Let me tell you a story about a marvelous young band called The Oh Hellos.
I must first be honest about one thing, I have kept The Oh Hellos to myself for quite some time. I can’t even tell you how I first discovered them, but at some point in 2012 I heard one of their songs, and instantly fell in love. Brother and sister Maggie and Tyler Heath are each glorious songbirds, whose unique voices are typically backed by a chorus of a harmonies and majestic arrangements that sound like Arcade Fire’s folk-y cousin. Their 2012 album Through The Deep, Dark Valley has made me smile, its made me cry, its even helped me fall asleep when trapped in the same room with a family member whose snoring made me nearly homicidal.
After years of listening to their music, but never seeing LA appear on any of their tour schedules, I assumed that this would be band I would only experience via recordings – and I was totally fine with that. But then, a few months ago while persuing TicketFly, I miraculously stumbled upon their show at The Troubadour. I added the tickets to my cart, checked out, and thought nothing of it. A few weeks later, when a friend suggested they might want to join me, I took a look to see if there were tickets left, and not only had the show I had tickets for sold out, but a second date had been added, and it too was sold out. Apparently my secret band was not as secret as I thought.
Friday rolled along, and the day before I reminded my boyfriend that he would be joining me to see a band I had never mentioned to him, that he had never listend to, but who meant a very great deal to me. Given that it was the day after my birthday, and he’s a very kind man, he obliged. I warned him that I had done very little research into what their live show was like, and thus could not guarantee him anything, but I secretly suspsected we were in for quite a treat…and boy was I right.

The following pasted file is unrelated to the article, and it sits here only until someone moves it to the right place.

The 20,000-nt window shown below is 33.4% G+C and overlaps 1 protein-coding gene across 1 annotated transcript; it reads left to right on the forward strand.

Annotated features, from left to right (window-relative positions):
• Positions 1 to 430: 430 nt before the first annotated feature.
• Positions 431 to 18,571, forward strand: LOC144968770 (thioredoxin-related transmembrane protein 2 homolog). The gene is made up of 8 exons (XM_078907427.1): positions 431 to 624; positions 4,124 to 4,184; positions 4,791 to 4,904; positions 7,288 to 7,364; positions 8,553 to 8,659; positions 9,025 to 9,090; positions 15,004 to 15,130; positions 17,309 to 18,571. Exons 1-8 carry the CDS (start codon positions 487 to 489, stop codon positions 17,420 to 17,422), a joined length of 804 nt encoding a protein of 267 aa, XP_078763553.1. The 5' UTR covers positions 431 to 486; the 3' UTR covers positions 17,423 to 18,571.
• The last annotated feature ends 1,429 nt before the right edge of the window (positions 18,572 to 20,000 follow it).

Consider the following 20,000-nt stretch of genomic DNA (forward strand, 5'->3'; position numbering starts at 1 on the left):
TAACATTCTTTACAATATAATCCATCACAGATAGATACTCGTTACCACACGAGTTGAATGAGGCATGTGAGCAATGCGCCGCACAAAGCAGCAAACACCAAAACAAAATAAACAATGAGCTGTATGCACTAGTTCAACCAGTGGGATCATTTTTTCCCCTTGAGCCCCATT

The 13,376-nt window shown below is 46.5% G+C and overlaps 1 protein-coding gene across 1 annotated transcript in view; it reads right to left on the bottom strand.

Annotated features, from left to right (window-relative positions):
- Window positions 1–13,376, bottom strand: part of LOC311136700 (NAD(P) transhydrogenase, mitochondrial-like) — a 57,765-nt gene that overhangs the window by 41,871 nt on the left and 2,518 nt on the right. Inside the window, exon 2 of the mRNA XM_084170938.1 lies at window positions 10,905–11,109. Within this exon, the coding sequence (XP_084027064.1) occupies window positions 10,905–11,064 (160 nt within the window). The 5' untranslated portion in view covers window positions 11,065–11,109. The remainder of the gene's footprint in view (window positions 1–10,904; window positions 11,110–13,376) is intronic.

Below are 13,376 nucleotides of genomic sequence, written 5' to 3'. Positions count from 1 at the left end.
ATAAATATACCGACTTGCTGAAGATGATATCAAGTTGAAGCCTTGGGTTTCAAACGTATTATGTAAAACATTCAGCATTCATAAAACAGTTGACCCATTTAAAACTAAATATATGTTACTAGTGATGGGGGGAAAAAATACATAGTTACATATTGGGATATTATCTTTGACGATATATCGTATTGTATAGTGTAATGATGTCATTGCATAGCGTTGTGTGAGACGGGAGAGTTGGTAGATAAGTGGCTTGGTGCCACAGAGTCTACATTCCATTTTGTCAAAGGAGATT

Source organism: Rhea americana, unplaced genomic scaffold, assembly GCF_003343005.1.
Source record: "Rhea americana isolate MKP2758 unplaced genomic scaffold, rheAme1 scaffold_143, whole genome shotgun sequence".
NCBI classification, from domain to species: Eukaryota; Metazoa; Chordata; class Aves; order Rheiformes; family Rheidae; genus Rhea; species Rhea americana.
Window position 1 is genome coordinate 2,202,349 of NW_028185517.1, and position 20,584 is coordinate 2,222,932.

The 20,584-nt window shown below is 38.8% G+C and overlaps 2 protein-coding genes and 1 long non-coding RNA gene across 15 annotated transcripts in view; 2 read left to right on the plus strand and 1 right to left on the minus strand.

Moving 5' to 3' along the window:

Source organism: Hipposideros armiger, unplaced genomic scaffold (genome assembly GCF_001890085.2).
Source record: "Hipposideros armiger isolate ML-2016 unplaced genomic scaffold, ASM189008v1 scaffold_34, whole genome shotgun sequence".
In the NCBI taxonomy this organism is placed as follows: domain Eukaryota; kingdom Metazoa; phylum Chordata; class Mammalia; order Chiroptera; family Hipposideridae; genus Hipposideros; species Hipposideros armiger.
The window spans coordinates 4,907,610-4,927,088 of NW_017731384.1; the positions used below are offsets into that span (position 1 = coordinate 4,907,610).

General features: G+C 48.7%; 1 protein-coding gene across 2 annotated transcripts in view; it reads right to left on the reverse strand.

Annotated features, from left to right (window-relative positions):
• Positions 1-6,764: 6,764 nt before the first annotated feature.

The Troubadour was packed to the rafters with fans and band members alike (there were 11 total people on stage playing two drums, a banjo, two guitars, a fiddle, an accordian, a bass, one backup vocalists, and then Maggie and Tyler – who also had a guitar). The show was nothing sort of spectacular. The band’s energy is out of this world and completely contagious, Tyler and Maggie’s voices are even more incredible in person than they are on their albums, and everyone on stage seemed to be having the time of their lives. At the end of their set, the crowd chanted for an encore and, when the band re-emerged, screamed so loud I think my ears are still ringing.
During the show my boyfriend hit the nail on the head when he observed that every one of their songs sounded like it could be the soundtrack to Where the Wild Things Are. The show was truly a wild rumpus, and I think we are only just seeing the beginning of what I’m sure are many great things to come from this joyous and immensley talented group.
So do yourself a favor and listen to their album in its entirety here.
If you’ve been reading this blog for a little while you know that when Thrift Shop first came out, I was truly obsessed. I went full fan-girl after the NPR Tiny Desk concert, and was telling anyone who would listen how great I thought he was and “just wait ’til Can’t Hold Us is released as a singe…just wait.”